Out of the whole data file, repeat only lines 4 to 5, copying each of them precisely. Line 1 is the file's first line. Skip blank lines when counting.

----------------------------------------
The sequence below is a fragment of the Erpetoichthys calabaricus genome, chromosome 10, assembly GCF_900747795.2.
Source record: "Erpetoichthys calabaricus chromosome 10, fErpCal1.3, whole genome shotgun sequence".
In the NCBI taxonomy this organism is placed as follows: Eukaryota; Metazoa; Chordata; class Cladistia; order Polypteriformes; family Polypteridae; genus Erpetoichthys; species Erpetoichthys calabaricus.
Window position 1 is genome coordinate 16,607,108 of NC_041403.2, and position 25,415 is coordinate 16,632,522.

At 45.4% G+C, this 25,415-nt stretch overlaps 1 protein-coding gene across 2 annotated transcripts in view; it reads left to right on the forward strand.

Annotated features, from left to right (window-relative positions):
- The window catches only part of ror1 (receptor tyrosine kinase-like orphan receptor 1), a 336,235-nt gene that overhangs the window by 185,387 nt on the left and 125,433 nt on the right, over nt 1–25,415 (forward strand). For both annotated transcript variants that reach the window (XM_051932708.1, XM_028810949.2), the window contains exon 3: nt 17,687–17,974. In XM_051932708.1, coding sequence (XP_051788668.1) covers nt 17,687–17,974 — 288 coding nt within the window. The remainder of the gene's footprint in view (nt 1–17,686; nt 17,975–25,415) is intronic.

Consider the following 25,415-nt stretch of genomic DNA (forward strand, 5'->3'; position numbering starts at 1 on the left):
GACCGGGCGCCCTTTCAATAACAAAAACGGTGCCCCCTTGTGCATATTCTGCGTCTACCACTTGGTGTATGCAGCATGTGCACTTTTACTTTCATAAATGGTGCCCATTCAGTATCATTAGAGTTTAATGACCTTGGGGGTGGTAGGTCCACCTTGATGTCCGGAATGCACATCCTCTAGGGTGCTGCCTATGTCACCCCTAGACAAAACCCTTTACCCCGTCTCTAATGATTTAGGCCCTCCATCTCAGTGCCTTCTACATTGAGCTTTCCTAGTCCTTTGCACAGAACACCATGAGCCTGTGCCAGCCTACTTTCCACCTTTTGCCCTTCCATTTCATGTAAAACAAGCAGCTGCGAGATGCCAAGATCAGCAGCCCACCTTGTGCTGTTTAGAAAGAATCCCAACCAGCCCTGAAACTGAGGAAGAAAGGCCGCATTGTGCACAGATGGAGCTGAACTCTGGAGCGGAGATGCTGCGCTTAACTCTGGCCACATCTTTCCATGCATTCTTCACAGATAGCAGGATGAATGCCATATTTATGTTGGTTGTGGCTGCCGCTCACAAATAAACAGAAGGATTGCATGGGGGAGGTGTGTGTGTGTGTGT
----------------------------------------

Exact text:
Window position 1 is genome coordinate 16,607,108 of NC_041403.2, and position 25,415 is coordinate 16,632,522.

At 45.4% G+C, this 25,415-nt stretch overlaps 1 protein-coding gene across 2 annotated transcripts in view; it reads left to right on the forward strand.